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Borromean Rings!

Borromean Rings: An object of particular interest in knot theory is known as the Borromean Rings. It occurs in low-dimensional topology and is comprised (left) of three interlocked rings such that scission of any one ring leads to the other two falling apart. Although this symbol can be traced back to early Christian iconography and Norse mythology, its proliferation on crests and statues commissioned by the Borromeo family in fifteenth century Tuscany sealed its etymological fate. In addition to its having made cultural inroads into art and theology and heraldry, the last century witnessed its emergence on the scientific horizon in particle physics and magnetism, as well as in the formidable challenge it presents to synthetic chemists in search of its molecular expression.

Daisy Chains!

Daisy Chains: The concept of threading a rod-shaped molecule through the macrocyclic cavity of another ring-shaped one, to create an interwoven host-guest complex (often referred to as a pseudorotaxane), can be applied to the propagation step of a supramolecular polymerization. Covalently coupling the two mutually-recognizing components to one another affords a self-complementary monomer, which has the capacity to self-assemble into either linear or cyclic (a cyclic trimer is illustrated left) daisy chain arrays. Furthermore, it can be envisioned that, unlike other supramolecular polymers, these aggregates, if appropriately functionalized, can subsequently be trapped kinetically, by under-going a 'stoppering' reaction, thus capturing an interlocked polymeric architecture, namely a polyrotaxane.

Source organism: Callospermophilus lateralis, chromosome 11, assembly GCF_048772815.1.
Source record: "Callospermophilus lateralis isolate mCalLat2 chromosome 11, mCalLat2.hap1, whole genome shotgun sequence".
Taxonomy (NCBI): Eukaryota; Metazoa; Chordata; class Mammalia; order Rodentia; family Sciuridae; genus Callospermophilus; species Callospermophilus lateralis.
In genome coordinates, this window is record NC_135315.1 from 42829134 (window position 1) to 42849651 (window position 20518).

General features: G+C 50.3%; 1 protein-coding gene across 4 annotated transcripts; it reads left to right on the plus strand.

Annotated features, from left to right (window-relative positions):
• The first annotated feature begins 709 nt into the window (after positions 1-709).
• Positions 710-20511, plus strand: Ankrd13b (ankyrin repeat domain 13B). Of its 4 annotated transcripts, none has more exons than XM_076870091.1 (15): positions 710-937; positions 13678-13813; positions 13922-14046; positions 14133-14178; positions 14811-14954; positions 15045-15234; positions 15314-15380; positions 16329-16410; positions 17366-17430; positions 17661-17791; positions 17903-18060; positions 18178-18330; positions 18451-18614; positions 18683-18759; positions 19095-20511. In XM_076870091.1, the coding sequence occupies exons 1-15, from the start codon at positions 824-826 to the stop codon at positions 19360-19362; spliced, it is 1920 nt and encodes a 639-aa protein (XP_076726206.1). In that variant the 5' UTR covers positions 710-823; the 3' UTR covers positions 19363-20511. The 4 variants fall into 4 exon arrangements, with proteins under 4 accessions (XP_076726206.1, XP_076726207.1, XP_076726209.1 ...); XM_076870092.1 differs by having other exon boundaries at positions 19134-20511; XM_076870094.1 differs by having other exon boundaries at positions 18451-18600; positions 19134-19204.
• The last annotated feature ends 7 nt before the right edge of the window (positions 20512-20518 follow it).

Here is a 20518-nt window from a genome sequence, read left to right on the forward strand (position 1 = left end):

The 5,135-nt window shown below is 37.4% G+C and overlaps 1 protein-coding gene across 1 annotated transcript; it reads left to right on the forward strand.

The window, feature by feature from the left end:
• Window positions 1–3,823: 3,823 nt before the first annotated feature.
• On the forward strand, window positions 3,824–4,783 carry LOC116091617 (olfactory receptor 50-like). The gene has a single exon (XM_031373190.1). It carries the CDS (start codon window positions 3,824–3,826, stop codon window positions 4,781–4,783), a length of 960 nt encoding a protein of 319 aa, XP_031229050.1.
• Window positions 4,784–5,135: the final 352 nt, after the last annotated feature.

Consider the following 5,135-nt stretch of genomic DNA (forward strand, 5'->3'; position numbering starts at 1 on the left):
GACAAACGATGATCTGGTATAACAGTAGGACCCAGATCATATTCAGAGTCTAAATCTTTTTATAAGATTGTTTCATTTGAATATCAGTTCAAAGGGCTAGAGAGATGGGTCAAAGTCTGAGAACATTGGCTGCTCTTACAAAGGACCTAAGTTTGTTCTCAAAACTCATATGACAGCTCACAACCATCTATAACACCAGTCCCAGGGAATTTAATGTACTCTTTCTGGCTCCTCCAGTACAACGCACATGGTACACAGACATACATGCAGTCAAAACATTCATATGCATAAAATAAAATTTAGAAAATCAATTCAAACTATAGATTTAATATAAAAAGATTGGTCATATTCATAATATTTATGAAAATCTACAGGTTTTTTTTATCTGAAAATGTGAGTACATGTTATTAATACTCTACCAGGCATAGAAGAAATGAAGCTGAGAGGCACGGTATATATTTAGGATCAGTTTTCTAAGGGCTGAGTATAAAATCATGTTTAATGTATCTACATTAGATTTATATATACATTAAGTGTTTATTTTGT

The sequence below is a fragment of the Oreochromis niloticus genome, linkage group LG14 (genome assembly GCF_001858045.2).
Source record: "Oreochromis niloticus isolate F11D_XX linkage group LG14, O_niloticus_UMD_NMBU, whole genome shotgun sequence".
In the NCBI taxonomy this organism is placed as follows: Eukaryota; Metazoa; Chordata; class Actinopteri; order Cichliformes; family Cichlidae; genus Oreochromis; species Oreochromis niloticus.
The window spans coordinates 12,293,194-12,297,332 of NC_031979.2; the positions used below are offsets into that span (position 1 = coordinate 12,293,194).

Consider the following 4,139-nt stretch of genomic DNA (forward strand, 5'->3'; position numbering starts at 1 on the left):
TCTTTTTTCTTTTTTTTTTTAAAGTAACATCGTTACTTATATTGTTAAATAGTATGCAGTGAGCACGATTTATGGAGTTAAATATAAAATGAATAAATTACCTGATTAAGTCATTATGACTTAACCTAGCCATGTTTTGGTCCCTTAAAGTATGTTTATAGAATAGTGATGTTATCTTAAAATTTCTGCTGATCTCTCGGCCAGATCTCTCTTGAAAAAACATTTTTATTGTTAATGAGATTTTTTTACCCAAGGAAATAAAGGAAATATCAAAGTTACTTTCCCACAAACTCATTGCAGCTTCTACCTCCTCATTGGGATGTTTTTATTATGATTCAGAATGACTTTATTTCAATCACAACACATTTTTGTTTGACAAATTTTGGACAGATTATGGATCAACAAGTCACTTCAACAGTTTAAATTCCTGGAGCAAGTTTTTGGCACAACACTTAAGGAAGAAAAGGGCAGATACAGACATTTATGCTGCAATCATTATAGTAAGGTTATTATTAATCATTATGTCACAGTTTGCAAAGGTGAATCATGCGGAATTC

Olefin Metathesis and Dynamic Covalent Chemistry: The final post-assembly modification steps employed in the majority of interlocked molecule syntheses are performed under kinetic control. Consequently, such strategies can result in the irreversible formation of undesired (non-interlocked) products, potentially reducing the efficiency of these processes. In contrast, however, a reversible thermodynamically controlled approach allows for a 'proof-reading' step in which 'incorrect' structures are consumed and their component parts recycled back into an equilibrating mixture. An ideal reaction that can be exploited for such ends, is the Ru-mediated olefin metathesis reaction using the catalysts (left) developed by Bob Grubbs at Caltech.